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Cadillac Jukebox
James Lee Burke

Cadillac Jukebox
James Lee Burke
London 1996

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Cadillac Jukebox is a welcome sixth outing in James Lee Burke’s exceptionally good series of novels to feature hard bitten Louisiana detective Dave Robicheaux. The film version of Burke’s second Robicheaux book, Heaven’s Prisoners is released this Summer and stars Alec Baldwin as the troubled detective.

The setting for Cadillac Jukebox, as ever, is the bayoux and backstreets of Louisiana where Aaron Crown, former Klansman, has finally been convicted of the murder 28 years earlier of a prominent civil rights leader. But something about the case doesn’t smell right to Robicheaux and he soon discovers that powerful people would rather have an uncomfortable past left well alone – not least the candidate for State Governor, Burford LaRose and his wife Karyn. Karyn is an old flame of Robicheaux and he is reluctant to get further involved for fear of alienating his own wife. But when he is warned off the case by the mob and an unhinged hitman starts targeting those connected with the case, Robicheaux finds himself drawn headlong into a darkly complex tale where personal and professional loyalties are put to the test.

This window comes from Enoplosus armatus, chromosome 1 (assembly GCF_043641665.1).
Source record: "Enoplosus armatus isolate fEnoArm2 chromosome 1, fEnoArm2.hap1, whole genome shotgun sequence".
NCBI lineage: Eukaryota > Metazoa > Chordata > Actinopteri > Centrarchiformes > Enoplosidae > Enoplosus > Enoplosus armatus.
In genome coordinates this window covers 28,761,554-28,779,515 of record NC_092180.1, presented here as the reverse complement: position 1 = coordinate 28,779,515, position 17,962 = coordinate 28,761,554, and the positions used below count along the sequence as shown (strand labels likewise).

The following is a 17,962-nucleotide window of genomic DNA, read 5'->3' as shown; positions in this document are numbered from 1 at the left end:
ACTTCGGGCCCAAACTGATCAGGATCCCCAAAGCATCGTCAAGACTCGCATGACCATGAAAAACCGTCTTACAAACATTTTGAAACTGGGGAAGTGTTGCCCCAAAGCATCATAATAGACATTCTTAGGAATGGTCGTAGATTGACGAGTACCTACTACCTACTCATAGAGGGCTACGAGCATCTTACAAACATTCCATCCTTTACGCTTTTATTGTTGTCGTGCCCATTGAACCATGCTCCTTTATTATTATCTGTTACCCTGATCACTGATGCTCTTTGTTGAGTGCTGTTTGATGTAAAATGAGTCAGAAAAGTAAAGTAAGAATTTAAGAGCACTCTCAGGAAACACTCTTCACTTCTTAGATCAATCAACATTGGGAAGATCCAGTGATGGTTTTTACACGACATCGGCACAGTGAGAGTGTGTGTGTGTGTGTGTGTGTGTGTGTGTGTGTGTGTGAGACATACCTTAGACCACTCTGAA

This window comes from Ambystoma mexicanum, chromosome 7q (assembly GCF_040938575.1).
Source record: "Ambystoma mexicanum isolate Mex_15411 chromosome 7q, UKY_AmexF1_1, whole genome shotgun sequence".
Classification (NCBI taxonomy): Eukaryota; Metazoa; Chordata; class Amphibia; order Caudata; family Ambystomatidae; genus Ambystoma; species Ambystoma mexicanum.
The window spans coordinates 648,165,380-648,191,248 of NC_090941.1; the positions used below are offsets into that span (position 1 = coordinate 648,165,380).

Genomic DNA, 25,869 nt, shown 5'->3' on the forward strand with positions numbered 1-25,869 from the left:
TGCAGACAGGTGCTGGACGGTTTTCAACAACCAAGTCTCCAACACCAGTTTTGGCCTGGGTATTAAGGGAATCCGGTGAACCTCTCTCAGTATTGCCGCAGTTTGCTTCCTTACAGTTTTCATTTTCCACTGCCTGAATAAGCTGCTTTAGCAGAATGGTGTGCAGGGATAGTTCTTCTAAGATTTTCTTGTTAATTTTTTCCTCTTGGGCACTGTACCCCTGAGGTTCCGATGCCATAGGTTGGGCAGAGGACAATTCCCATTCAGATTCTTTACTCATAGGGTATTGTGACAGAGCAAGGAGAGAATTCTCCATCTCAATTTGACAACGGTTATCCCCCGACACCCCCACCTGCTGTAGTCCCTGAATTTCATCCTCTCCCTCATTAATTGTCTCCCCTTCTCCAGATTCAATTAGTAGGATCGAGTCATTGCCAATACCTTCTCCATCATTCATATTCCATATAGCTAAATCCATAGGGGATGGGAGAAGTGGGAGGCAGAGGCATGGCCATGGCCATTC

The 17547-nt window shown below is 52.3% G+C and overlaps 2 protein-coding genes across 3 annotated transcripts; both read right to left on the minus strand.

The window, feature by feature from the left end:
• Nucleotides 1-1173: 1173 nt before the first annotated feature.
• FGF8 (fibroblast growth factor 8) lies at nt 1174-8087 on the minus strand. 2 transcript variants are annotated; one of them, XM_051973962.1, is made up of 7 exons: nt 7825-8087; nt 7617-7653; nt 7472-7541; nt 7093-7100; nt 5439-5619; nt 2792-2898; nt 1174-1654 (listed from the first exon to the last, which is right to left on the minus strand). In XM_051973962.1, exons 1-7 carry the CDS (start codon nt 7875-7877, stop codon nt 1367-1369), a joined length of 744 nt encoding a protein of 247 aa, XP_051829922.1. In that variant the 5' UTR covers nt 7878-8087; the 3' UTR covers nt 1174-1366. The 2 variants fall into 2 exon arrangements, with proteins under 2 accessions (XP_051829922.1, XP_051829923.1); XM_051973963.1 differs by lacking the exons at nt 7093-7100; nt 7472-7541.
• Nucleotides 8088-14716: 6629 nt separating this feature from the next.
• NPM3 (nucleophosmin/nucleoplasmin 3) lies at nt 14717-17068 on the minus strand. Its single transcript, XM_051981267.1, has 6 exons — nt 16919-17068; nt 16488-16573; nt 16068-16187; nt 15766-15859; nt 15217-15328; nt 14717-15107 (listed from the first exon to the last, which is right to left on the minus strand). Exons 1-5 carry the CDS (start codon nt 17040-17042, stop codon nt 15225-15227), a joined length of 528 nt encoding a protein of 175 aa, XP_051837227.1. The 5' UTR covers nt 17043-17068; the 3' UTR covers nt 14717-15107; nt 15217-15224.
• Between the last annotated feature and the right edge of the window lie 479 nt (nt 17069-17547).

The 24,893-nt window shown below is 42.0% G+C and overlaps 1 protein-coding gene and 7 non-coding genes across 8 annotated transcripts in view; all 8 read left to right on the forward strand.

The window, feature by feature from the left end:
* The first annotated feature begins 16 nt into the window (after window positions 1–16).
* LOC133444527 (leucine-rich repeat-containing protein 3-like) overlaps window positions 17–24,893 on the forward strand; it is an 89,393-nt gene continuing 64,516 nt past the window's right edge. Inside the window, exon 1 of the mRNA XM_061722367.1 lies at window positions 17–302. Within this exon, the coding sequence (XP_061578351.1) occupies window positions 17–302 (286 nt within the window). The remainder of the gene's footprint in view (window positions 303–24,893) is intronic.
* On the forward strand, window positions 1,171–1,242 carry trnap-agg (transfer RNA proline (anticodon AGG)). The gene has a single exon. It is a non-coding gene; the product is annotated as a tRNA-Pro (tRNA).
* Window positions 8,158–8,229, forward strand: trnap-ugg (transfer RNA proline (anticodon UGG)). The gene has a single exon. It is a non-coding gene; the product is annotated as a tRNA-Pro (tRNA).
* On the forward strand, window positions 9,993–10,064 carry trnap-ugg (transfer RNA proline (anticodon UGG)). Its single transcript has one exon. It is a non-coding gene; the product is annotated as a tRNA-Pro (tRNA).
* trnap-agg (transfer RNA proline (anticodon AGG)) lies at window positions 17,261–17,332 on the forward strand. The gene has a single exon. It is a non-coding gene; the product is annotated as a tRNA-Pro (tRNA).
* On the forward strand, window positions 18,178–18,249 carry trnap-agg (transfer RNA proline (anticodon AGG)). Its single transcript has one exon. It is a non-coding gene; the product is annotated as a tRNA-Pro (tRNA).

James Lee Burke is a remarkable writer who combines often chilling violence with the lyrical heart of a poet. His fine sense of place vividly evokes the steamy emotional landscape of the deep South and at times this reads like a travelogue of all the places you wouldn’t want to visit but are tempted by nonetheless. Dark, elegant, hauntingly good.

Reviewed by Jon Mitchell


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